May 15, 2016

3D Printed Event Hashtag for Google IO 2016

Back in 2008, I attended my first Google IO event - a conference put on by Google to focus on tools and platforms for developers mostly (programmers).

Since those early days, the event has grown tremendously and is now the premiere forum for Google to introduce new, innovative products for everyone, with a deep focus on platforms like Android and Chrome and developers on those platforms.

But this isn't a post about Google IO. This is a post about a 3D Printed keychain I designed to celebrate Google IO 2016.

Model design

I admit - I didn't give much thought to this design. I simply wanted to have something to give out to my friends and others who show interest in 3D Printing (if you see me there, mention this post and I'll give you one if I have any left).

I just used the Google IO 2016 hashtag that I hope everyone decides to use - so not the long version #GoogleIO2016 - but rather the shortened #io16.

To make this model, I simply created the text, using Gill Sans font (which seemed to match the font on the GoogleIO site the closest) and then made a frame to hold all the parts easily. I actually referred back to my old post about 3D Printing text to help choose the font and to consider positive and negative (cutout) designs.

Making the model slightly more interesting

This is a rather boring model, I know. To add just a bit of interest, I decided to try rotating each letter/number a bit on the y-axis.

At about 15 degrees, this looked pretty good! I simply chopped off the bottom part (underside) of each letter/number after rotating to keep a flat base, and this became the preferred design for sure.

Got an event coming up? Got a Twitter hashtag you like? Make a 3D Printed keychain to show some love!

The Model

If you've really become a fan of GoogleIO, you might want to print some of these before the event on Wednesday this week (May 18-20, 2016).
Here is the model on Thingiverse :)

May 13, 2016

3D Printed Logo for Google Keep

My newest favorite Google app is Google Keep.

It's a quick scratch pad, list keeper, note-taker, image-grabber, doodle-maker, even voice-note-taker app. It's fast and it works on every device where I need it - my phone, my kid's iPhones, and the web - and it lets you share notes with other people.

Google Keep is perfect for that shared grocery list or those quick meeting notes, or that inspirational idea keeper...

But wait - this is not an app review - this post is about the Google Keep LOGO.

Design Goals

I was simply looking to represent yet another Google app logo in a form which could be used as a key-chain or backpack charm. I've done this, as you probably know, with a few other Google Apps, so it seemed fitting to now do Google Keep, since I use the app more than once a day.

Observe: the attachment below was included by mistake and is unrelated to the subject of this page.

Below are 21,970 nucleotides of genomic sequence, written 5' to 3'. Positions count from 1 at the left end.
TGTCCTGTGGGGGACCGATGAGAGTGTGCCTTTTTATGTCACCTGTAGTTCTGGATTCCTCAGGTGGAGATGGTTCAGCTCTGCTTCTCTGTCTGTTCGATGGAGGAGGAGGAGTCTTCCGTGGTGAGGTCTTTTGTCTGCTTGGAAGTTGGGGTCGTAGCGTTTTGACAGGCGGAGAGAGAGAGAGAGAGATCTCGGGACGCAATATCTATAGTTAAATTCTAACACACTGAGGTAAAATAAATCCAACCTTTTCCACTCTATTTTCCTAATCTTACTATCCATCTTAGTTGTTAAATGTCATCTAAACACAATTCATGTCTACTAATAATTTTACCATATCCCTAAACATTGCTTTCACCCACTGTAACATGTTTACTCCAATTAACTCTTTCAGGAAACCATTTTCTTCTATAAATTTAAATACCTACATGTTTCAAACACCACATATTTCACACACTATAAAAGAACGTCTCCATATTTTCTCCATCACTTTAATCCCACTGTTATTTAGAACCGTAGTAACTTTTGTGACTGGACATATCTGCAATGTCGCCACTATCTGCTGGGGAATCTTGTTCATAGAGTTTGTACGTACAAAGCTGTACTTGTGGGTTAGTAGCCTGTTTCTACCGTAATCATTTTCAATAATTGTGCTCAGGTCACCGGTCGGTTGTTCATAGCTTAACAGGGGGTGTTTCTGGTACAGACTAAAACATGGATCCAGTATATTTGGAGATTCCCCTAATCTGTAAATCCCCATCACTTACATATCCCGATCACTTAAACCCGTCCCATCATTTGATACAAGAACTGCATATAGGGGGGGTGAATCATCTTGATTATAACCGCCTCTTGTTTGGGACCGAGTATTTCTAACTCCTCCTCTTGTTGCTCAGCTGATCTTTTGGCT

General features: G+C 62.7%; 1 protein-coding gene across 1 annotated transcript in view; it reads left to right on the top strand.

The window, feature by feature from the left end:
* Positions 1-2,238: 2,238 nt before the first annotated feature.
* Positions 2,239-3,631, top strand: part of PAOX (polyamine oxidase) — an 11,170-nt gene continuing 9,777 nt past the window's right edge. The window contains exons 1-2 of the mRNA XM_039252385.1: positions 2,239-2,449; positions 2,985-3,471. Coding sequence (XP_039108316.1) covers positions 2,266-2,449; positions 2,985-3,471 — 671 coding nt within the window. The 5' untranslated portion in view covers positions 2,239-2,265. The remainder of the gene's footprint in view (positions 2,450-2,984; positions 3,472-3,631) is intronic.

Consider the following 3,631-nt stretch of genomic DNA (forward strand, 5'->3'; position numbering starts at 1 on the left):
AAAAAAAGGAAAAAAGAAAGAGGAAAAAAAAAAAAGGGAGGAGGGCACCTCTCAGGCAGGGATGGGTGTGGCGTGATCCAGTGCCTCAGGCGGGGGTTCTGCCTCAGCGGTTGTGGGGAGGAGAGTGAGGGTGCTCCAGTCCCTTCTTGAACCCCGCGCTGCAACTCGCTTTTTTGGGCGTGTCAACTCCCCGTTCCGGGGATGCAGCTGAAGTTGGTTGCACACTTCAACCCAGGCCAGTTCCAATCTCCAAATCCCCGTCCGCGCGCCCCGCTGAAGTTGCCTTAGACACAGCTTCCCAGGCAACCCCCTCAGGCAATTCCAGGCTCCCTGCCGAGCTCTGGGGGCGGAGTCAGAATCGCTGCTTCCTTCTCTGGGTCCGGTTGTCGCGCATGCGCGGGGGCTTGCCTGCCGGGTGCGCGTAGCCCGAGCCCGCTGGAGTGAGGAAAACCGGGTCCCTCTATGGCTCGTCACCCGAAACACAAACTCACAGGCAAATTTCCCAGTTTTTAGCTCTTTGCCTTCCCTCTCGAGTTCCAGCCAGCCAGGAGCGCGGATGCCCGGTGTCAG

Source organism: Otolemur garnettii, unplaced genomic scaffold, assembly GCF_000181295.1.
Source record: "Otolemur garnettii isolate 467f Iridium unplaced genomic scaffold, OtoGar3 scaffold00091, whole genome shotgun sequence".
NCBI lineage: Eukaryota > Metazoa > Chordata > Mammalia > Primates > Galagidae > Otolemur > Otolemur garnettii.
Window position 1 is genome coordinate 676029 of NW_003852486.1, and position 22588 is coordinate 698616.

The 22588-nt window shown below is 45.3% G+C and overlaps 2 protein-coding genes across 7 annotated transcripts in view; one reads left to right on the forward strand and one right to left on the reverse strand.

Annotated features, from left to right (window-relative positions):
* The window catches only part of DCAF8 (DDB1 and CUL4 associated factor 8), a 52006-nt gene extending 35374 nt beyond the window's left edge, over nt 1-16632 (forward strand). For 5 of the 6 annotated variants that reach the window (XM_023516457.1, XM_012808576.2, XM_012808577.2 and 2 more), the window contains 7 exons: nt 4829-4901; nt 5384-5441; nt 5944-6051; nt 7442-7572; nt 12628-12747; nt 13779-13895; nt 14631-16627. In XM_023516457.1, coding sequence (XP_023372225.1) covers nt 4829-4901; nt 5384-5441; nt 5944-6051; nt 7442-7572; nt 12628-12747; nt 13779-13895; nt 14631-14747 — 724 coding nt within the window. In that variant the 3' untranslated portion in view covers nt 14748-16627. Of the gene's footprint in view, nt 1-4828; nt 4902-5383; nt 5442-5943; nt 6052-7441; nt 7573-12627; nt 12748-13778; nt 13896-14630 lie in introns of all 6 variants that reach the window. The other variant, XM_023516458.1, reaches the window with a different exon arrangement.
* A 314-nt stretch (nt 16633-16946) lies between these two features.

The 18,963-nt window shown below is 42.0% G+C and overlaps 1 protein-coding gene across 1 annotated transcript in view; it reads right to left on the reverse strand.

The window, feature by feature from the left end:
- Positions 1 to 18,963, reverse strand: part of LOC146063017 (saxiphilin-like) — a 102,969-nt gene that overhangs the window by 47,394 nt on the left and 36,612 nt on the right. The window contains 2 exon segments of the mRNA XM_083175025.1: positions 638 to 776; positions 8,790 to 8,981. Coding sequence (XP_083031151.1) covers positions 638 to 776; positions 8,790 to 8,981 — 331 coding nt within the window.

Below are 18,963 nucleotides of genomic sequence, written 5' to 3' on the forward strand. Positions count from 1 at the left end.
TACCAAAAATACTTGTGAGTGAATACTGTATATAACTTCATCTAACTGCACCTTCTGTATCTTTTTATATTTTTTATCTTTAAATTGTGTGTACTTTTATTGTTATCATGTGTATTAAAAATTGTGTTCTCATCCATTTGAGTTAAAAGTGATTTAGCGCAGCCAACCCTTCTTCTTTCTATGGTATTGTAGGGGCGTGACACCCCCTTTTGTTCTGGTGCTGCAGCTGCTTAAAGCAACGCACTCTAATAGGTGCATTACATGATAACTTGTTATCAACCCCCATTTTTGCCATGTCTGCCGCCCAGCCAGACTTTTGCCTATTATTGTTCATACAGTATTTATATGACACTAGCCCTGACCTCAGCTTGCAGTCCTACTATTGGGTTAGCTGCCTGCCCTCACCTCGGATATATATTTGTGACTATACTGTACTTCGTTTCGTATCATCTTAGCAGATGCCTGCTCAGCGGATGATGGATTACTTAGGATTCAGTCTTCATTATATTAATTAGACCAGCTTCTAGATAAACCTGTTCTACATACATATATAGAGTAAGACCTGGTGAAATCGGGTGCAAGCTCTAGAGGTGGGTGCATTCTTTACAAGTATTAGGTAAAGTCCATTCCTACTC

The Google Keep logo is a light bulb on a small note pad looking base with one corner turned up. One of the goals of all these logo models is to keep them simple so they print easily and quickly. In the case of the Keep logo, I had a couple of options.

The base was easy, but my options for the light bulb seemed to be either to make it just a cut out into the base, or to make it stick out vertically from the base.

Design Process

The individual parts which make the bulb and base
I started with the easy part - the base. This was a variation on the Google Docs, Sheets and Slides base - that is, a rectangle (square in this case) with a turned up corner. I did the same thing as before, creating the square foundation at about 40mm square and 4mm high, then cut off one corner and rotated it about 135 degrees to appear to be turned up.

To make the bulb, I connected a round sphere to a cylinder. I then created a smaller cylinder at the bottom of the first to represent the bottom part of the electrical connection on a light bulb. I also cut a small gap about halfway down the larger cylinder to create the slight horizontal line that the logo has. I did this using a narrow, wide cylinder and then using the subtract tool to cut it out of the longer cylinder.

Now, I had to try two variations.

On the first, I simply subtracted the whole bulb shape from the base to leave a cut-out in the base in the shape of a light bulb.

On the second, I also cut out the light bulb shape from the base, but I made that cut-out slightly larger than the bulb and placed the original bulb centered in the middle of that cut-out. I then created a simple cylindrical connector to attach the bulb-base to the logo base - so the light bulb would be connected but still appear to be floating.

On that second variation - which looked quite good - I simply had to flatten the back side of the rounded bulb so that it would lay flat on the print bed along with the logo base. I only realized this after trying to print once and having a slightly artistic looking failed result ;)